Implementation of registers of significant controllers in Hong Kong

Implementation of registers of significant controllers in Hong Kong 15.02.2018

From 1 March 2018, companies and firms without legal personality registered in Hong Kong Special Administrative Region will be required to create and keep registers of their significant controllers (analogue of the term "beneficial owner").

The legal definition of significant controllers is established in the Anti-Money Laundering and Counter-Terrorist Financing Ordinance, the amended version of which will come into force on 1 March 2018. The significant controller is a private individual or legal entity that:

  1. Directly or indirectly holds more than 25% of issued shares, participation interest or voting rights in the company.
  2. Directly or indirectly has a right to appoint or remove the majority of the board of directors of the company.
  3. The person has the right to exercise, or actually exercises, significant influence or control over the company.
  4. The person has the right to exercise, or actually exercises, significant influence or control over the firms without legal personality (for example, trust).

One company may have either one significant controller, or several significant controllers. For example, if a single member of a Hong Kong company "A" is a company "B" with 100% of participation interest, and a single member of a company "B" is a private individual "C" who holds 100% of participation interest, the significant controllers of a company "A" will be "B" (a legal entity that directly holds 100% of participation interest), and "C" (a private individual who indirectly holds 100% of participation interest).

The obligation to create and keep registers of significant controllers on Hong Kong companies is imposed by Companies Ordinance that comes into force also on 1 March 2018. Such obligations are applicable to all companies of all legal forms registered in Hong Kong in accordance with the Companies Ordinance with the following particular features:

  1. The company is obliged to take all measures to determine if it has a significant controller and to identify it (including sending notifications to such persons and requiring to provide information for the register).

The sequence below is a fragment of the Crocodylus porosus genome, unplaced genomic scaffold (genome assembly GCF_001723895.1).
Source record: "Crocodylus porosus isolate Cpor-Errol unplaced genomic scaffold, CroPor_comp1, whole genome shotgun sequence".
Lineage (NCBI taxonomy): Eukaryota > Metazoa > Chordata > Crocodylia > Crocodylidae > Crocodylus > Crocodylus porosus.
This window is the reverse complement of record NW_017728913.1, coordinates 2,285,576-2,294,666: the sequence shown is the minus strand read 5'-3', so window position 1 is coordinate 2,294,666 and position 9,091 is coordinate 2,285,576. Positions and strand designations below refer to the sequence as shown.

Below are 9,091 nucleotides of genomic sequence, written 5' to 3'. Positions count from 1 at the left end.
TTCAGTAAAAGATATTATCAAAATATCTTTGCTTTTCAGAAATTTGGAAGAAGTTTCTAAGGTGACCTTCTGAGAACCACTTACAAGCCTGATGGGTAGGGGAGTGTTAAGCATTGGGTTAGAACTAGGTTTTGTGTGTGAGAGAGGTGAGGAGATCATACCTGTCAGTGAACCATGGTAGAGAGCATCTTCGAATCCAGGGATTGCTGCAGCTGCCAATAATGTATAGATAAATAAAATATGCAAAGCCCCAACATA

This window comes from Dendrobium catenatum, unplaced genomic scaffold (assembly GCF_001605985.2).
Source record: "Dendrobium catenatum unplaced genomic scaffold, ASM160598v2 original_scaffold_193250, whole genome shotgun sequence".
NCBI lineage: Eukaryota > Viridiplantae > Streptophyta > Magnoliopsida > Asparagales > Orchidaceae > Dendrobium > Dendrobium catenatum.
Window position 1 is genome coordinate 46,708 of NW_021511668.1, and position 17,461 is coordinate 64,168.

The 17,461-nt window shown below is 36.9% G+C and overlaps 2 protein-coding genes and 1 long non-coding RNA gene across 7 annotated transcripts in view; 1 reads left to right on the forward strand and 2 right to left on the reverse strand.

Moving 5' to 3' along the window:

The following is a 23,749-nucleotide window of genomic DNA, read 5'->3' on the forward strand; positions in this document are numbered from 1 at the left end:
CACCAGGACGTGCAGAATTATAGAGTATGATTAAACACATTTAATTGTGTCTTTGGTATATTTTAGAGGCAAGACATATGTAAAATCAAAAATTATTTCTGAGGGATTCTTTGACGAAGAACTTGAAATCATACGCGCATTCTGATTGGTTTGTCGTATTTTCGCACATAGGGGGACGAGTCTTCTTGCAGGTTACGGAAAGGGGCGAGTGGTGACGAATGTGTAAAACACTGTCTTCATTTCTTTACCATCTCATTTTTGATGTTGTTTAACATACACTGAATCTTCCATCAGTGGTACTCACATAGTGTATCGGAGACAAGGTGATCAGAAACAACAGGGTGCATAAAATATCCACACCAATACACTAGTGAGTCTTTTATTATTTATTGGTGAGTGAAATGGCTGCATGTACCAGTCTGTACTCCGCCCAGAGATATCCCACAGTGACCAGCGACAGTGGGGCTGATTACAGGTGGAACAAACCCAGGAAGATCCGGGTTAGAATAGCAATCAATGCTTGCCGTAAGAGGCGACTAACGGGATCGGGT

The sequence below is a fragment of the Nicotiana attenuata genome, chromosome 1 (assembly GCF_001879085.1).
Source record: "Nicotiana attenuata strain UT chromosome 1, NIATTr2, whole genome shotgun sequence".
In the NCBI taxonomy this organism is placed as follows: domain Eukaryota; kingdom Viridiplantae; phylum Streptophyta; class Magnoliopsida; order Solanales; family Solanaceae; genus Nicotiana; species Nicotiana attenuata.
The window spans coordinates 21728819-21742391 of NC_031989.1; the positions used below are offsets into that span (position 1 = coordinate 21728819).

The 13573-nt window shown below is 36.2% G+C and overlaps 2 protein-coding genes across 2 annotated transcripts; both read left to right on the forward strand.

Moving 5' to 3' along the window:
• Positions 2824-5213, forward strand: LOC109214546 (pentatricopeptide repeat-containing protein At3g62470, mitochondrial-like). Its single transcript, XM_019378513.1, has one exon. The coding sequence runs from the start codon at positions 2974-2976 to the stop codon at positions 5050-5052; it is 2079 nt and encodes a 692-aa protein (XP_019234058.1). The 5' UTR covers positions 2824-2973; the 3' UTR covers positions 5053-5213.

2. The company is obliged to fill in the information about the significant controller into the register (even if the company does not have significant controller, this fact must be reflected in the register). Examples of filling the register are presented in the official Guideline on the Keeping of Significant Controllers Registers by Companies (pages 34-37).
  3. The company is obliged to keep the register at the company's registered office address in Hong Kong, or at another address in Hong Kong. In the second case, the company shall provide written notification of keeping the register of significant controllers at another address to Companies Registry not later than 15 calendar days from the date when the company started to keep register at that address.
  4. The company is obliged to keep the information in the register up-to-date and timely fill in any changes (for example, in case if there was change of significant controllers).
  5. The company is obliged to provide the register to officers of governmental authorities and to the significant controllers themselves (including making copies of the register).
  6. Registers of significant controllers shall include the following information:

    1. For private individuals –

    • name;
    • correspondence address;
    • number of identity card or number and issuing country of passport (for foreign persons);
    • date of becoming a significant controller;
    • nature of control over the company.

    2. For legal entities –

    • name;
    • legal form;
    • registration number;
    • place of registration (governing law);
    • address of registered office;
    • date of becoming a significant controller;
    • nature of control over the company.

    There is an obligation for the company to designate at least 1 representative of significant controller. Such designated representative shall be a shareholder, director or an employee of the company who is a private individual resident in Hong Kong or an accountant, a legal professional or professional intermediary.

    As in some other jurisdictions (offshore jurisdictions like Belize and British Virgin Islands, most of EU countries), the register of significant controllers is not publicly available, so the information from it may be provided only to the number of persons limited by law. In particular, the company will have to disclose the register to the authorities listed below on demand of its officers:

    1. Companies Registry;
    2. Customs and Excise Department;
    3. Hong Kong Monetary Authority;
    4. Hong Kong Police Force;
    5. Immigration Department;
    6. Inland Revenue Department;
    7. Insurance Authority;
    8. Independent Commission Against Corruption;
    9. Securities and Futures Commission.

    Thus, Hong Kong has become another Asian jurisdiction, along with Singapore, that has recently joined the worldwide process of enhancing the transparency of beneficial owners information and optimizing national legislation in accordance with general trends of this process.


Tags: Hong Kong, beneficial owners

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